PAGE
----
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From offshore to inshore: all the news abouts sea sports from 2000

TROPHEE JULES VERNE

Orange is slaloming between the islands

Thursday 7 March 2002

Slaloming between the islands, schussing along the edges of highs... the ’no faults’ descent of the North Atlantic is drawing to a close for the maxi-catamaran Orange in site of the Doldrums. The wind is dying, the sky is clouding over, and the speedometer is falling to more ’normal’ standards... this is the great ocean toll plaza, the moment when you have to cough up to see. The Equator is on the signposts and for the thirteen record Record #sailingrecord chasers, the hours are going to get longer, unless its the miles that have suddenly got longer...

Like for the Canaries, Bruno Peyron has chosen to leave the Cape Verde islands to his leeward. Between loosing one’s wind or getting caught in a venturi effect, Orange’s skipper is sticking with his general strategy and last night was pursuing a southerly route slightly curved to the west without as much as a glance at the last inhabited land posted on the route of his catamaran. Barely slowed during the night, Orange is maintaining her pace: more than 2500 miles under the twin transoms since Ushant, at an average of 20.5 knots. Sir Peter Blake’s record Record #sailingrecord to the Equator can tremble. But with 700 miles still to go before changing hemispheres, Peyron remains prudent. The Doldrums, the intertropical convergence zone will rise up before their bows tomorrow and impose and the men and their machine its legendary whims. "For the time being" explained Peyron the pragmatic, "the wind is still NNE and is pushing us at about fifteen knots. We’re nice and westerly now, much more than on my last voyage with Commodore, and according to our weather files, we should benefit right to the end from a little air."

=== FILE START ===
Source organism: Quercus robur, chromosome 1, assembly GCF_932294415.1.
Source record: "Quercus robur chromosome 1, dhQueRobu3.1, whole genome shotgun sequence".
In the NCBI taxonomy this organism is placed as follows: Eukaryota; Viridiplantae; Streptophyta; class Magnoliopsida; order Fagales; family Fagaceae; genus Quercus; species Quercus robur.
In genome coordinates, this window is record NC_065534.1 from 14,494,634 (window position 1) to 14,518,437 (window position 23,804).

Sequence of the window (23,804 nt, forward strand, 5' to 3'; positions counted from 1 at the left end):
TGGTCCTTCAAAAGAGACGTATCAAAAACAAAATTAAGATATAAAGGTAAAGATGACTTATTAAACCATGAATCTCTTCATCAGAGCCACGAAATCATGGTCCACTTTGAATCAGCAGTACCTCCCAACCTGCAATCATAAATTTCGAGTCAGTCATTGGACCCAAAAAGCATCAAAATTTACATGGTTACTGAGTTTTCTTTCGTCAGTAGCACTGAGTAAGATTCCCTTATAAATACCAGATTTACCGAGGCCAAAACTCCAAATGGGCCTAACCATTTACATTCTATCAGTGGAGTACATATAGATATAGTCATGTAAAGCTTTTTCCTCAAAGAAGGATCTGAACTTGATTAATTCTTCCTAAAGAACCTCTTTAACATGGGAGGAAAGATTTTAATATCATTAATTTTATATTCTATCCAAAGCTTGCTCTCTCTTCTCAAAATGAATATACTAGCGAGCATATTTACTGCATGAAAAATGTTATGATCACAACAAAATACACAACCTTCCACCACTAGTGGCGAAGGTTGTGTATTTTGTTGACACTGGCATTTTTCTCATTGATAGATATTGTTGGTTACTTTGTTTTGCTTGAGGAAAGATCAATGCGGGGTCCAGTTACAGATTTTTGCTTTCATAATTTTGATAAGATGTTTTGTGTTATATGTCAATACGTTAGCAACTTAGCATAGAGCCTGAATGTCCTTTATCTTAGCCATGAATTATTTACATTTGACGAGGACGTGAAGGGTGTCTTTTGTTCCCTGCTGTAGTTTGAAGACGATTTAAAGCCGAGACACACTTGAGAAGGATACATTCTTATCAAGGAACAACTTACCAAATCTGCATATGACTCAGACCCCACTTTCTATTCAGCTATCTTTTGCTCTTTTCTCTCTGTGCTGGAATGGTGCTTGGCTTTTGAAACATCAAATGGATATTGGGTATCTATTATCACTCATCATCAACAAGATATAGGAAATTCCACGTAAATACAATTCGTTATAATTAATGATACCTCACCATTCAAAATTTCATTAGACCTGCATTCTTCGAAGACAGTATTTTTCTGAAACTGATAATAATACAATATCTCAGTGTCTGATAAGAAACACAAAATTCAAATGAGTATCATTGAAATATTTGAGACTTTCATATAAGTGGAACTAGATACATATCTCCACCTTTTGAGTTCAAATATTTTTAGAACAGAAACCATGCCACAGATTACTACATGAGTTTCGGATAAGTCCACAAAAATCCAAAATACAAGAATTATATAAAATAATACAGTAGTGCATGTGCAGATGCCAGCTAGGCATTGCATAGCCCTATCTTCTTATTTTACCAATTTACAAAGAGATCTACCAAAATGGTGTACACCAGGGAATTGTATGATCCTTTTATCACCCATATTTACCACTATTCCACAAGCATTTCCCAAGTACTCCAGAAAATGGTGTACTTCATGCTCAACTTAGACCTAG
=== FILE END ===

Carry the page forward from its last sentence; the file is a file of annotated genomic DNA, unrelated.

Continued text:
To bag this very symbolic first record Record #sailingrecord , Orange must enter the Southern Hemisphere before 1200 on Saturday.

Extremely technique, this first part of the race has required considerable responsiveness from the crew. As emphasised by Yann Eliès, "our very full set of foresails enables us to constantly adapt to the slightest variations of wind in strength and angle. This results in an impressive number of manœuvres, 38 sail changes since the start."

After only six days into the race, Orange’s crew is in indecent physical shape: "The boys are ready for the deep south. They’re manoeuvring to perfection, sleeping like babies and are devouring like ogres" added Bruno. "This complicated navigation has obliged us to be 100% attentive and responsive. So far, we haven’t been able to complain about a single false manœuvre" concluded Peyron.

Quote / unquote...
- Yann Eliès : "It took me two days to cut all ties with the shore. I am now completely in phase with my watch, the Breton watch, with Hervé Jan, Sébastien Josse and Yves Le Blévec. The boat is extremely reassuring and Bruno is the "Boss" on board. Very discreet, he always intervenes at the right moment for a change of heading or sails…"
- Bruno Peyron: "It’s been a very technical first part to the race, when we had to constantly anticipate and play with not always favourable wind angles. In these conditions our ’scores" since the start have been very satisfactory. It’s frustrating when you know Orange’s potential, not being able to give her her head. But we have to favour headings in order not to fall into traps. We’re very concentrated on the evolution of the weather over the next 2 or 3 days but we can’t help glancing at the enormous St Helena high parked in our way..."

Denis van den Brink / Mer & Media Media #media / Orange

Voir la carte du tour du monde : Geronimo vs Orange


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Trophée Jules Verne : Geronimo on her way home

Multi 60 : Fred Le Peutrec’s Bayer launched in La Rochelle

image 300 x 150The new trimaran in the port of La Rochelle. Note the rudders (in orange). Photo : Bernard Gergaud.

TROPHEE JULES VERNE : Peyron less than 1000 miles from the equator line

Jules Verne Trophy : Orange to the Canaries in less than three days


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